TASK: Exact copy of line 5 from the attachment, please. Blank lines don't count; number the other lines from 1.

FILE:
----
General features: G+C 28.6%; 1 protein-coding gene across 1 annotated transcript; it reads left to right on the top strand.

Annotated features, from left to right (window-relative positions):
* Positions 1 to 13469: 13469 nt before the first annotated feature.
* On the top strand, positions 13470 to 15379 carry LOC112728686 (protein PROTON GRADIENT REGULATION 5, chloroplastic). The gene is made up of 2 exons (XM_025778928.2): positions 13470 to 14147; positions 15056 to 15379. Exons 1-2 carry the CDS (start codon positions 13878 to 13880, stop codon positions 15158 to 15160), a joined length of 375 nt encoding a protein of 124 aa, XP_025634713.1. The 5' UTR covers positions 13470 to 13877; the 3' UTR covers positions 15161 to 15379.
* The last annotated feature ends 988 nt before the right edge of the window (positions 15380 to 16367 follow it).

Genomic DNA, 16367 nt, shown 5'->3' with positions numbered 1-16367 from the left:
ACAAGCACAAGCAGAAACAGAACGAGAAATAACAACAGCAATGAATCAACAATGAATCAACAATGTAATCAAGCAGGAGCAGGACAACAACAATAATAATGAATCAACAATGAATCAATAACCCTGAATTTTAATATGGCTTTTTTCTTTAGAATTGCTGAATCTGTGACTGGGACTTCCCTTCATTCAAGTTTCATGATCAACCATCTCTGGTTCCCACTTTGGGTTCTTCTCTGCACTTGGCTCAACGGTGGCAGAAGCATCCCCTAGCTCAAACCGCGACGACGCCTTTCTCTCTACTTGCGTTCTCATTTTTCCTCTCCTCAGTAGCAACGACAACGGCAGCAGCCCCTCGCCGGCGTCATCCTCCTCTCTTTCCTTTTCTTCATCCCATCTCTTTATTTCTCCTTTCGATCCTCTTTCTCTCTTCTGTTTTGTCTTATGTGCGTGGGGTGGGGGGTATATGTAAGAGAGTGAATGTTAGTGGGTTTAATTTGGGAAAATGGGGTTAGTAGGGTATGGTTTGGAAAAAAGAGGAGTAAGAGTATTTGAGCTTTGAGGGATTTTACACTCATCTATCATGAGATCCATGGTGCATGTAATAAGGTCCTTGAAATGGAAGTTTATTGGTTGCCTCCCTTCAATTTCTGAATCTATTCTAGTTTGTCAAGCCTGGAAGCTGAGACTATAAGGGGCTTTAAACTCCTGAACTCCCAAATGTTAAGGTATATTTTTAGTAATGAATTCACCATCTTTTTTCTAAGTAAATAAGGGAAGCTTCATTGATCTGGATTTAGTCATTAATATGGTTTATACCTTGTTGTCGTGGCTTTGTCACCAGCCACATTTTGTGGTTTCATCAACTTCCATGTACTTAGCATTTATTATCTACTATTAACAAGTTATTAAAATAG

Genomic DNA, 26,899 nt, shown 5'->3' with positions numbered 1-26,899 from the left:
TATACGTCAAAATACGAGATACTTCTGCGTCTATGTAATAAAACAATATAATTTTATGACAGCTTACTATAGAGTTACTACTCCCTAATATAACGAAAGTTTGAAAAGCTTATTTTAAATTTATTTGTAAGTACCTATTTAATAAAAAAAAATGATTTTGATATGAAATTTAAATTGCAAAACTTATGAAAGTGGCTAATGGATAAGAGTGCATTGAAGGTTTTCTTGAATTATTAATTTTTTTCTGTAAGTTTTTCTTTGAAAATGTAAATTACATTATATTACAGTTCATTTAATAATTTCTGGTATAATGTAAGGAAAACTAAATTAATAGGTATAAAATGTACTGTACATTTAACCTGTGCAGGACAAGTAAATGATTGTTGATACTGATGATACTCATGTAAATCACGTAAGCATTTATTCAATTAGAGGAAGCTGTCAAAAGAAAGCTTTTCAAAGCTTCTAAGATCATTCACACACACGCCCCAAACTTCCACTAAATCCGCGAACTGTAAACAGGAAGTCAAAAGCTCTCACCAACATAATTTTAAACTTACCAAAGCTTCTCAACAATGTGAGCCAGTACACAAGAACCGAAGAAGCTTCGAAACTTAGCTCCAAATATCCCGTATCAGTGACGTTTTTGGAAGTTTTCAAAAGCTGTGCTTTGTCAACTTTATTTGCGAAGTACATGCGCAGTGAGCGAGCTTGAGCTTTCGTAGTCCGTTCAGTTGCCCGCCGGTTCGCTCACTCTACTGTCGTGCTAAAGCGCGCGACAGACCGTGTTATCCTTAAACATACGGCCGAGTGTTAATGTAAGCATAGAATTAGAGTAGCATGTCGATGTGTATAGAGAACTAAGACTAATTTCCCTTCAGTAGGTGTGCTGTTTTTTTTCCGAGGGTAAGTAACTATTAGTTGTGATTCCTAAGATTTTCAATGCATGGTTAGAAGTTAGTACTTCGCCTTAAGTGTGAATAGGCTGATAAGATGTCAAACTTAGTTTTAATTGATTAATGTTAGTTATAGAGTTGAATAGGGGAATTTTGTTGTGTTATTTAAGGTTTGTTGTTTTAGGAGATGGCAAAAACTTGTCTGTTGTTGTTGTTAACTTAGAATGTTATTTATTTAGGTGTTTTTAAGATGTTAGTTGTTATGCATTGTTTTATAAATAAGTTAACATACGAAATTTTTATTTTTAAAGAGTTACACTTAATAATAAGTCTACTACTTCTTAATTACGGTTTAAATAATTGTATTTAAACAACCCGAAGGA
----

* The last annotated feature ends 988 nt before the right edge of the window (positions 15380 to 16367 follow it).